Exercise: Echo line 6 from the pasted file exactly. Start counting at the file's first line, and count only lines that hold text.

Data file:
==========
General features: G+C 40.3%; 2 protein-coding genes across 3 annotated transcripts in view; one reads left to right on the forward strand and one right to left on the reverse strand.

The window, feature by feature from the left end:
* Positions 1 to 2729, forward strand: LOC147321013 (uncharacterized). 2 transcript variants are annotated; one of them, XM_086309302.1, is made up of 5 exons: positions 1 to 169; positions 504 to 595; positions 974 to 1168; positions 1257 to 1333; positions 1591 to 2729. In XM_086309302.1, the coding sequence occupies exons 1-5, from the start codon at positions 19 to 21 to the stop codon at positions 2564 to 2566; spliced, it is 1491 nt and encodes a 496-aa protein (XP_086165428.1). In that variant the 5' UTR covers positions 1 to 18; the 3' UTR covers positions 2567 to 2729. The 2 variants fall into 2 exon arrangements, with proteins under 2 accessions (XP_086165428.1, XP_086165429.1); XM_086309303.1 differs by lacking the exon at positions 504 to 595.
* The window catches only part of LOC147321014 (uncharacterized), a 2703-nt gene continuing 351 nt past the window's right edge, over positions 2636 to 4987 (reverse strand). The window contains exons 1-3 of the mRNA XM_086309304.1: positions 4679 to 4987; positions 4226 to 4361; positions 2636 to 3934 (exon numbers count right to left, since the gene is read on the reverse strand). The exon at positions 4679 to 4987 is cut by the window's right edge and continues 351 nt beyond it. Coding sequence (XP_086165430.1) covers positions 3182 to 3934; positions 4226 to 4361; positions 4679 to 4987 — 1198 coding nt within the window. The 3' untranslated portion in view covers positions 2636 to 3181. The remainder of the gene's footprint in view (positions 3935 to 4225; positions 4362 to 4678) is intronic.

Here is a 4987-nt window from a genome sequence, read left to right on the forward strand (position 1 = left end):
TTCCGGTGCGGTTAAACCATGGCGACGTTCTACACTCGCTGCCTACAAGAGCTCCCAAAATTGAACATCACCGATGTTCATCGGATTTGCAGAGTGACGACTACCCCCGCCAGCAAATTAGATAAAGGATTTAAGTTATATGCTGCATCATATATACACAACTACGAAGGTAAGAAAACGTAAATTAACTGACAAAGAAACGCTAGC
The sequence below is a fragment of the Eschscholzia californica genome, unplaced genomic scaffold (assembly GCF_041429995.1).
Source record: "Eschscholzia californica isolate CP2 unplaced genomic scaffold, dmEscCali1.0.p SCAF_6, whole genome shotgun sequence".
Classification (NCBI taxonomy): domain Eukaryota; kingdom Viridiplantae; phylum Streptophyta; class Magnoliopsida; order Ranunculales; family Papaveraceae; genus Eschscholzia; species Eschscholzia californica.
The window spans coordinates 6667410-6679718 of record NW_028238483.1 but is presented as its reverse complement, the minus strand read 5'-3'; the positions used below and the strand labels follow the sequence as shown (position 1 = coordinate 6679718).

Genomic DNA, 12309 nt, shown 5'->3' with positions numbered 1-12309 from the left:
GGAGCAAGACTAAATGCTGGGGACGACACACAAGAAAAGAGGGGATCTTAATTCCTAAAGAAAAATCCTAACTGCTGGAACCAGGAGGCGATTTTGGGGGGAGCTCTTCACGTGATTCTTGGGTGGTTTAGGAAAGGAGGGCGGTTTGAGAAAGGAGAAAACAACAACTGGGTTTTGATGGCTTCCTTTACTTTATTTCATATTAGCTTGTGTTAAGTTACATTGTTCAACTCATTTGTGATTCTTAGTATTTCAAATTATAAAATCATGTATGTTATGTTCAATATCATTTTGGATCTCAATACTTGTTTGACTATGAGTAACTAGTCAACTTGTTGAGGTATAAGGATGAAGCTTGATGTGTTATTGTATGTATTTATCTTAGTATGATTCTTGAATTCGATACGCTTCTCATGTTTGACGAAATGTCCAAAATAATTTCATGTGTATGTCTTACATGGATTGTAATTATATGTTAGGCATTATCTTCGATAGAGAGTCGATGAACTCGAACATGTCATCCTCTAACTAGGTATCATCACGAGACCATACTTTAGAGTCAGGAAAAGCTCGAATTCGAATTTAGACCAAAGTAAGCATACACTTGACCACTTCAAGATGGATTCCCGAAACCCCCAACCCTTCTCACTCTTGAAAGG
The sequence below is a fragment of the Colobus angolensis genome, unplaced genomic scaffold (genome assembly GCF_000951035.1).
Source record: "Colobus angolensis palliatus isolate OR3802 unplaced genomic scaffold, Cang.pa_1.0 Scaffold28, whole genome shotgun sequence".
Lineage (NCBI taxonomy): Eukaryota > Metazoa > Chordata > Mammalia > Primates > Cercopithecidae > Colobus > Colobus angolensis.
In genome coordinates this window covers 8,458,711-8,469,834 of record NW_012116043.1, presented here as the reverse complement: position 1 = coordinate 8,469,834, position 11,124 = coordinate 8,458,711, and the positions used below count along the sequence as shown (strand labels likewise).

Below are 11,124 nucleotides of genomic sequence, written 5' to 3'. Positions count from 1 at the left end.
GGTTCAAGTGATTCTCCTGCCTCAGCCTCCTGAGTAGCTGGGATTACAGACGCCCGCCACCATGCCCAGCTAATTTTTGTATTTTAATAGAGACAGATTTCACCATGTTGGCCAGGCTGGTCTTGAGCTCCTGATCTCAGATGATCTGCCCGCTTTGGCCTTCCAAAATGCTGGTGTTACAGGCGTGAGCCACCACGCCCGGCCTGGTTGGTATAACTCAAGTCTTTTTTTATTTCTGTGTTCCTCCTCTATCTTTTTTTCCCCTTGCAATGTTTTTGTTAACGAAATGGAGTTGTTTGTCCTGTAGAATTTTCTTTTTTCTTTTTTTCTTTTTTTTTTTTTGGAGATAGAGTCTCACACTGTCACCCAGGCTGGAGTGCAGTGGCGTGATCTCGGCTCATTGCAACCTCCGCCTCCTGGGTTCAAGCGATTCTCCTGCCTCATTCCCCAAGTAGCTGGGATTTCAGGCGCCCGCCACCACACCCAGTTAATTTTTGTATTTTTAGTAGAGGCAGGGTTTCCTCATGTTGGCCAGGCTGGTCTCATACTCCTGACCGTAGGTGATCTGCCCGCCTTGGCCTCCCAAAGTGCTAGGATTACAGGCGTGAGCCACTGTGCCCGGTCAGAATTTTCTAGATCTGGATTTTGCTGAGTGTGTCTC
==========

TTCCGGTGCGGTTAAACCATGGCGACGTTCTACACTCGCTGCCTACAAGAGCTCCCAAAATTGAACATCACCGATGTTCATCGGATTTGCAGAGTGACGACTACCCCCGCCAGCAAATTAGATAAAGGATTTAAGTTATATGCTGCATCATATATACACAACTACGAAGGTAAGAAAACGTAAATTAACTGACAAAGAAACGCTAGC